Lenses form images of objects by refraction. As rays of light change direction when passing through the material of the lens (typically glass or plastic), they intersect and form an image. The lens has to be very thin compared to the distance between the lens and the object. Lenses are made in a variety of shapes, and they have focal points where the refracted rays converge if the incident rays are parallel to the lens' axis of symmetry. Lenses can be made to be either converging or diverging.

For lenses, the object and image locations are similar to that of mirrors. The distance between an object and the lens is denoted by , which is always positive. However, real images are located on the opposite side (behind the lens), so the distance between the image and the lens, , is positive is when the image is behind the lens (a real image) and negative when the image is in front of the lens (a virtual image)

For lenses, magnification is defined as with mirrors, as the ratio of the sizes of the image and the object: . Here, is the height of the image, and is the height of the object. If the image is upside down (or inverted) then it is considered negative, which means is also negative. From geometric considerations, it can be shown that . From here, it follows that is positive when is negative, so the virtual image is always upright, and that is negative when is positive, so the real image is always inverted.

Converging lenses refract incident rays so that they bend toward the axis of symmetry, while diverging lenses bend incident rays away from the axis of symmetry. There are three rays that can be used to draw the images formed by the lenses:

- The incident rays parallel to the axis of symmetry refract so that the refracted rays pass through the focal point behind the converging lens, or so that their extensions pass through the focal point in front of the diverging lens
- The incident rays passing through the focal point refract so that they are parallel to the axis of symmetry
- The rays passing through the center of the lens are not refracted

Converging lenses have a positive focal length and can form real and virtual images, depending on the location of the object. Diverging lenses have a negative focal length and always form virtual images.

If the location p and size ho of the object are known, the location of the image can be found from the lens equation: . Then, the size of the image can be found using the magnification formula: .

To review how to draw images formed by lenses and determine the location, size, and nature of an image, read Thin Lenses and Image Formation by Thin Lenses and see these examples of converging and diverging lenses. Also, watch the Mirrors and Lenses series.

- How are the angle of incidence and angle of refraction related?
- When does total internal reflection occur? What is a critical angle?

Refraction is the change of direction, or bending, of a light ray when it crosses a boundary between two media. It occurs because the light propagates at different speeds in media with different optical properties, which are determined by the electric permittivity and the magnetic permeability of the media. The speed of light in vacuum is . In other media, it is decreased by a factor of , the index of refraction of the medium: . In air, the index of refraction is very close to 1, so the speed of light in air is considered to be equal to that of vacuum. Other transparent media have indices of refraction greater than 1.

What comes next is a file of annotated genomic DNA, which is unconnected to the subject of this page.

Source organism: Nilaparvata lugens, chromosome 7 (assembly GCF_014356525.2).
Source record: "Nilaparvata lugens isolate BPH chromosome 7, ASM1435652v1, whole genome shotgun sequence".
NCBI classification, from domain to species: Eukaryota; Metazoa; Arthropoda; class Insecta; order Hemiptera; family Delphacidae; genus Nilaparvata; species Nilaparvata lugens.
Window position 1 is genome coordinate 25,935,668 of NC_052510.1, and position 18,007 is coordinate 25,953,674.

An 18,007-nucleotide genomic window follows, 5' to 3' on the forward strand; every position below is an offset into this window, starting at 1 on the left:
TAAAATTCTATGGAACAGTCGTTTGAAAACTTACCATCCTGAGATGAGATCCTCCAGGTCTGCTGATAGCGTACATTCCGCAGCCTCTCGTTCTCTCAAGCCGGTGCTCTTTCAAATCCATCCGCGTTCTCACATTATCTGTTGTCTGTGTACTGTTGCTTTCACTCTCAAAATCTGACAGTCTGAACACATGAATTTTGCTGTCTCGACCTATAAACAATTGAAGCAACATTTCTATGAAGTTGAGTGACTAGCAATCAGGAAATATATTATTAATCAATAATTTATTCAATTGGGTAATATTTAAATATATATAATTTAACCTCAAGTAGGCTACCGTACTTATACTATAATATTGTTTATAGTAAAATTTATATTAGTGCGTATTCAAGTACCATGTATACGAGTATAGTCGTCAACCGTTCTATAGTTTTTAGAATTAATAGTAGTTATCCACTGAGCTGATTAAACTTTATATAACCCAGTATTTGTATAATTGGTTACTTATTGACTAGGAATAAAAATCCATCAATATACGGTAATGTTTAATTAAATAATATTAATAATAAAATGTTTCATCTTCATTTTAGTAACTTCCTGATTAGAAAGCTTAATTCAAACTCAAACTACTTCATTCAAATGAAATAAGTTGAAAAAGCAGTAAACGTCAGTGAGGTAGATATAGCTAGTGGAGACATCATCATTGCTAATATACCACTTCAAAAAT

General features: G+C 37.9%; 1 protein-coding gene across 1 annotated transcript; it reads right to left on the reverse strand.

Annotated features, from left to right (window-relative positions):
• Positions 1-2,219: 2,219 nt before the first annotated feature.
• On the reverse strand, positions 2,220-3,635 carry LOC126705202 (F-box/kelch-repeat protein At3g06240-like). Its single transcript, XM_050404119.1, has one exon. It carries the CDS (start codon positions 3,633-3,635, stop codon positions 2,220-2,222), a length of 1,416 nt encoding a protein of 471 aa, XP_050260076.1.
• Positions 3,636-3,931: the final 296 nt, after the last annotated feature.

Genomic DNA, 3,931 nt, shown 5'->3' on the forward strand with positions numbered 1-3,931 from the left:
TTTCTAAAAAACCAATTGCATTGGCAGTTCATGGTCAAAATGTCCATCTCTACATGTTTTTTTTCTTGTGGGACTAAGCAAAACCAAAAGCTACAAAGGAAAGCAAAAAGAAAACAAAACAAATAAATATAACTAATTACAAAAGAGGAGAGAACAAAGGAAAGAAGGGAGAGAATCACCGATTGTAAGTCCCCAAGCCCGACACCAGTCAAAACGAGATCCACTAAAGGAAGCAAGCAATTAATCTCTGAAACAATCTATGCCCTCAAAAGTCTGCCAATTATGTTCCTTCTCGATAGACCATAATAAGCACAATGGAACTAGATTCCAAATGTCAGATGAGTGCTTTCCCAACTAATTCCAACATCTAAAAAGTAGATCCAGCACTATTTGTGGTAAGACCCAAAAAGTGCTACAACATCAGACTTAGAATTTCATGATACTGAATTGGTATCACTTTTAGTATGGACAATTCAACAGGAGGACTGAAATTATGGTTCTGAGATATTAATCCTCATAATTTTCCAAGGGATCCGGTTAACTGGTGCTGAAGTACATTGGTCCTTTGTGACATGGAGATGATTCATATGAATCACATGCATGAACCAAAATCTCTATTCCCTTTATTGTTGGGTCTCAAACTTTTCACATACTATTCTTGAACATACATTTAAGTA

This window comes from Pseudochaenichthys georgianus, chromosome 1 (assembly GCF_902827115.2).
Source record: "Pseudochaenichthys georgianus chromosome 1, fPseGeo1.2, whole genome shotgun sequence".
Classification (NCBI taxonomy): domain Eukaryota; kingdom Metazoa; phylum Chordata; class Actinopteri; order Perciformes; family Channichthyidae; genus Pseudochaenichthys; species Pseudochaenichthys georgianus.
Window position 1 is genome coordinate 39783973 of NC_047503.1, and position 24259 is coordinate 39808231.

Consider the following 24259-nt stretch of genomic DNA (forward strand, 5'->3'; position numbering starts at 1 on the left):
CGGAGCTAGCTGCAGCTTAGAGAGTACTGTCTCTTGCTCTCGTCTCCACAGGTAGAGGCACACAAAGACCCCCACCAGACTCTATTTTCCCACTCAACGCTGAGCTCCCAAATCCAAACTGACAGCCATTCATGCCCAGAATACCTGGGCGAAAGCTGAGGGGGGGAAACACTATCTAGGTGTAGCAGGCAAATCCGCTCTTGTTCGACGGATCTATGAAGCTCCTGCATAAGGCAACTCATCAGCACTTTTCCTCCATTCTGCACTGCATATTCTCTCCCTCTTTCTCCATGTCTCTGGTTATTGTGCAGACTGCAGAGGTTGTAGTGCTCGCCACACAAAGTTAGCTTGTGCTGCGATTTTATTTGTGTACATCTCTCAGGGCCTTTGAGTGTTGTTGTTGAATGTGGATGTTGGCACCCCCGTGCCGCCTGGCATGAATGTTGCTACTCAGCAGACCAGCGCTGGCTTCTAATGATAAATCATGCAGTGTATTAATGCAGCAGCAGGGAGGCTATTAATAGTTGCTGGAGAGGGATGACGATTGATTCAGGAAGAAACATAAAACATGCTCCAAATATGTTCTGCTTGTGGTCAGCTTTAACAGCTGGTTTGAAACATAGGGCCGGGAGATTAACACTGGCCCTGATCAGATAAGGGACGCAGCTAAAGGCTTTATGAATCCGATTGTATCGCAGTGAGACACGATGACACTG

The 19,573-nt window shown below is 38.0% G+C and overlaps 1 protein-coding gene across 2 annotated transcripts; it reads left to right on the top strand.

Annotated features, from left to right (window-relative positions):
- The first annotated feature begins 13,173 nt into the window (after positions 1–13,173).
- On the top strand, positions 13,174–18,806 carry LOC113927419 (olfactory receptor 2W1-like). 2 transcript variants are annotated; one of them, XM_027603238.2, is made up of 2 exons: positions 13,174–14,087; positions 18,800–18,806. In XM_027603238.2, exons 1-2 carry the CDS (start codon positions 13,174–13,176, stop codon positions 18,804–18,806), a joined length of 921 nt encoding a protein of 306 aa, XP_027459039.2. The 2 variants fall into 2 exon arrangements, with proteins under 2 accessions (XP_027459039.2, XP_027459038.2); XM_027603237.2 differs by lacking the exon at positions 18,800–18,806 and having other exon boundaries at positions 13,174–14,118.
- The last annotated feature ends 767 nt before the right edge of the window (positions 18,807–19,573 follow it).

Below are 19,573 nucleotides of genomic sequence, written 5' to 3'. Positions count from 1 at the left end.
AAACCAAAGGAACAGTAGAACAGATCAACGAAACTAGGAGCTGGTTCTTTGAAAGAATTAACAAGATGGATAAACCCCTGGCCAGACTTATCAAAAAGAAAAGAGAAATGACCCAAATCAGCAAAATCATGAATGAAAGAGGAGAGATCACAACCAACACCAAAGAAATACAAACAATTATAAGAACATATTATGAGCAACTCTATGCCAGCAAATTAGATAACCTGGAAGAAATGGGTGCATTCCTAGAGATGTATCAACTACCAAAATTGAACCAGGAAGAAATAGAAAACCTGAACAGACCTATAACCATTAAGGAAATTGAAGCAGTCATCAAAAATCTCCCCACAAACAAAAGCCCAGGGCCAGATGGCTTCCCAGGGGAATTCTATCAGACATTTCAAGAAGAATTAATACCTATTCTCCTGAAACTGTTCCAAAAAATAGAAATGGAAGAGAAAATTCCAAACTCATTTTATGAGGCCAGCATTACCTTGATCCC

As a ray of light crosses the boundary between two media, its frequency remains unchanged (since frequency depends only on the source of the light), but its speed of propagation, and therefore wavelength, changes. This results in a change of direction of the ray. The direction is determined by the angle the ray makes with the normal of the boundary between the media. The law relating the angle of incidence to the angle of refraction is called Snell's Law: . Alternatively, it can be written as .

Notice that if , that is, the incident light is perpendicular to the boundary, then as well, so the light will not be refracted.

From Snell's Law, it follows that when light crosses the boundary to the medium with the greater index of refraction (for example, from air to water), the refracted ray will be closer to the normal than the incident ray. Also, the expression for the angle of refraction will always have solutions, since the right-hand side of the equation will be less than 1 for any incident angle. However, when light goes from a medium with a greater index of refraction to a medium with a smaller one (as with from water to air), the refracted ray will be further away from the normal than the incident ray. It can make a 90° angle with the normal, but it cannot go further, since it would then longer be in the refractive medium and would reflect back to the incident medium. This phenomenon is known as total internal reflection. When the incident angle is larger than a certain value called the critical angle, light will not refract, just reflect. The value of critical angle can be found by setting the angle of refraction to 90°, which means . Then, .